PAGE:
Think about this for a moment – what’s the most powerful tool you have at your disposal? Money? Beauty? Charm? Power? In our opinion, if you thought about it, you were using it. The human brain.
The human brain is by far the greatest tool each of us possesses —whether we occupy it with philosophical journals, funny cat internet videos or a search for a vaccine. In fact, the human brain is so powerful it can process thousands of things at once while keeping focus on whatever is priority at the moment (especially if it’s a cat riding a Roomba).
But one of the most important things the brain processes is our senses, and no other sense is more important to marketers than sight. According to NeuroRelaycom, 93% of customers rely on visual appearance when looking at new products. And of that group, 90% say their impulse buys are based on color alone.
Colors are a powerful strategic tool that, when played right, can be a smashing success for any brand. They can stoke emotions and feelings within us that can change our behavior in an instant (think of a red convertible driving away into the sun). Science can back this up, too, regarding color as a main stimulator for our minds.
But what colors should you use? Well, that depends on what you’re trying to do. Color can influence buyer behavior in many different ways. Trying to influence impulse decisions like motivating a prospect to click? Science says warm colors like reds, oranges and mild blues can drive consumers to action. Not to mention – reds, yellows and oranges are great for absorbing customer’s attention. Want guests to relax? A deep blue (ocean) or dark green (forest) can help ’em chill while installing a mood of trust in their mind.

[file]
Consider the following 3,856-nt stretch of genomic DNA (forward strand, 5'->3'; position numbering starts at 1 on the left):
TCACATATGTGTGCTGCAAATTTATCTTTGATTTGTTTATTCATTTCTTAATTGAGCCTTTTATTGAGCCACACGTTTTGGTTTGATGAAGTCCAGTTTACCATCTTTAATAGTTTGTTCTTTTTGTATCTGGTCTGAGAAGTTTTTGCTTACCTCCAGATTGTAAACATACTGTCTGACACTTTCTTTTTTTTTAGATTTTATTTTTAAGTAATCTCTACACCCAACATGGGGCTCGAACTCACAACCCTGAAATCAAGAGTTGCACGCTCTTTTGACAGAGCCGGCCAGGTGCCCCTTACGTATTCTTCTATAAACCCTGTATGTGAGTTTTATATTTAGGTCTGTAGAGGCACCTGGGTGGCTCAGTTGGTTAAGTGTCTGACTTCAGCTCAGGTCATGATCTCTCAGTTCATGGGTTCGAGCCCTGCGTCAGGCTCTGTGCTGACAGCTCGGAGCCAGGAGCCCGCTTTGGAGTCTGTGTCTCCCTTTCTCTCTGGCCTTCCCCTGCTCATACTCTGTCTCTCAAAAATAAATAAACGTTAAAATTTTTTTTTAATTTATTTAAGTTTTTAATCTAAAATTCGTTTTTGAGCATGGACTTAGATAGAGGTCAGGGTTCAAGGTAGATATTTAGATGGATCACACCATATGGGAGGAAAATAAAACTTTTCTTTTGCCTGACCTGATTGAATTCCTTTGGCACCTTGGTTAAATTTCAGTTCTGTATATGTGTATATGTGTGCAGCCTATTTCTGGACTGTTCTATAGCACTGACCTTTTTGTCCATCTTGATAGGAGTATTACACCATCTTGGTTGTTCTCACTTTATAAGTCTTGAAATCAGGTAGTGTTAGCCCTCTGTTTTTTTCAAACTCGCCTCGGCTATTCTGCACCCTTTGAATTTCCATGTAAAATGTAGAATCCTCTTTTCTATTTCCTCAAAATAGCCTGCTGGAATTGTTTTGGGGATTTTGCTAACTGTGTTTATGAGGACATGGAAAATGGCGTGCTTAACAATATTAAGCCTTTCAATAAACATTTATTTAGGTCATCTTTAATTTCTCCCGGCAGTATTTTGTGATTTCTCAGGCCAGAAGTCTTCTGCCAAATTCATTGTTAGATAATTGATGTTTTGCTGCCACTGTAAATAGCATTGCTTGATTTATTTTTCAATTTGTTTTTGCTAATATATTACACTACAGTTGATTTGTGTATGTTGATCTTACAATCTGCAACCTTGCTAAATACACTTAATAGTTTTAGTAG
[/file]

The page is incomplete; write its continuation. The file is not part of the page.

Speaking of trust, think of some of your favorite brands. Smart branders know that color is a key component in connecting their message to their consumers, like Home Depot’s orange (suggesting value) or T-Mobile’s magenta (emoting self-respect and contentment) — colors which both brands have trademarked. Color can even become the cornerstone of a campaign, as it did eight years for UPS (if you don’t know the story of how the campaign came to life, Google it).
Having a color for your brand increases recognition by 80% (NeuroRelay.com) and the more recognition your brand has, the more likely you’re top of mind. So whether it’s mint green (Mint Mobile), bright red (Coca Cola) or shades of blue (just about everything healthcare) – think about what color or colors best represent your brand, and how those colors inspire your audiences.